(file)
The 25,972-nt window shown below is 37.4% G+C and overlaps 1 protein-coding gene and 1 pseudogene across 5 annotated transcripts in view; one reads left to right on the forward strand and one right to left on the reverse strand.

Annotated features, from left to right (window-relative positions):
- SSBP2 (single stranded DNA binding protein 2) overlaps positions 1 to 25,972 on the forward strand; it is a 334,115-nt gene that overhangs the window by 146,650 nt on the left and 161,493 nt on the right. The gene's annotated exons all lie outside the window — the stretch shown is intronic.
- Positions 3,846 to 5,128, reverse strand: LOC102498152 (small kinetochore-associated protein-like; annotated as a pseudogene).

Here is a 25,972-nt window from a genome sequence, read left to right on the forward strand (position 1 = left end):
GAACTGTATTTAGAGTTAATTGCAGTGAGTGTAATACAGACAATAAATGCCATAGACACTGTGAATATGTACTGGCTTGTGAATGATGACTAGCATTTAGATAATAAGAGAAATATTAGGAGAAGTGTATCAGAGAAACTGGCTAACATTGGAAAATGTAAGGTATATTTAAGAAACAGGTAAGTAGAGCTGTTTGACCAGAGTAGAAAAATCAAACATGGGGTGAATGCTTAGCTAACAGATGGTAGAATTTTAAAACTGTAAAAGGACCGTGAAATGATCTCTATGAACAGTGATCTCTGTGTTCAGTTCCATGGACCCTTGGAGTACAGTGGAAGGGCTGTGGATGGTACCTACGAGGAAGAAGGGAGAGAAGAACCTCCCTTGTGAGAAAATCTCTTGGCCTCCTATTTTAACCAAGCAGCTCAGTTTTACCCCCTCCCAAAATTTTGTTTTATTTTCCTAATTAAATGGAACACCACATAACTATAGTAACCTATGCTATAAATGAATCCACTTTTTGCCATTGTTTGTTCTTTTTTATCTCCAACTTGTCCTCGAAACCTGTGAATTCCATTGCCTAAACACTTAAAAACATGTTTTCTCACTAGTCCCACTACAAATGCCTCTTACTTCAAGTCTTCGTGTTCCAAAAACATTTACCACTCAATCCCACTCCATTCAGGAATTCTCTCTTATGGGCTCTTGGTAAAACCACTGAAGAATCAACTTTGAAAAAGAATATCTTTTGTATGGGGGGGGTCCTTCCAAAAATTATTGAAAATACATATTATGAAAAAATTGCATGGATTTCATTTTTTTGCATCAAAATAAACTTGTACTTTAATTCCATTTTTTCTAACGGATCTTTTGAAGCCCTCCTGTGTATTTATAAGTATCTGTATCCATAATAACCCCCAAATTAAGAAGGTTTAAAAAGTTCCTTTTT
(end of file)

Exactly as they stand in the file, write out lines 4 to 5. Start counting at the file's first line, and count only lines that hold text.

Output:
- Positions 3,846 to 5,128, reverse strand: LOC102498152 (small kinetochore-associated protein-like; annotated as a pseudogene).

Here is a 25,972-nt window from a genome sequence, read left to right on the forward strand (position 1 = left end):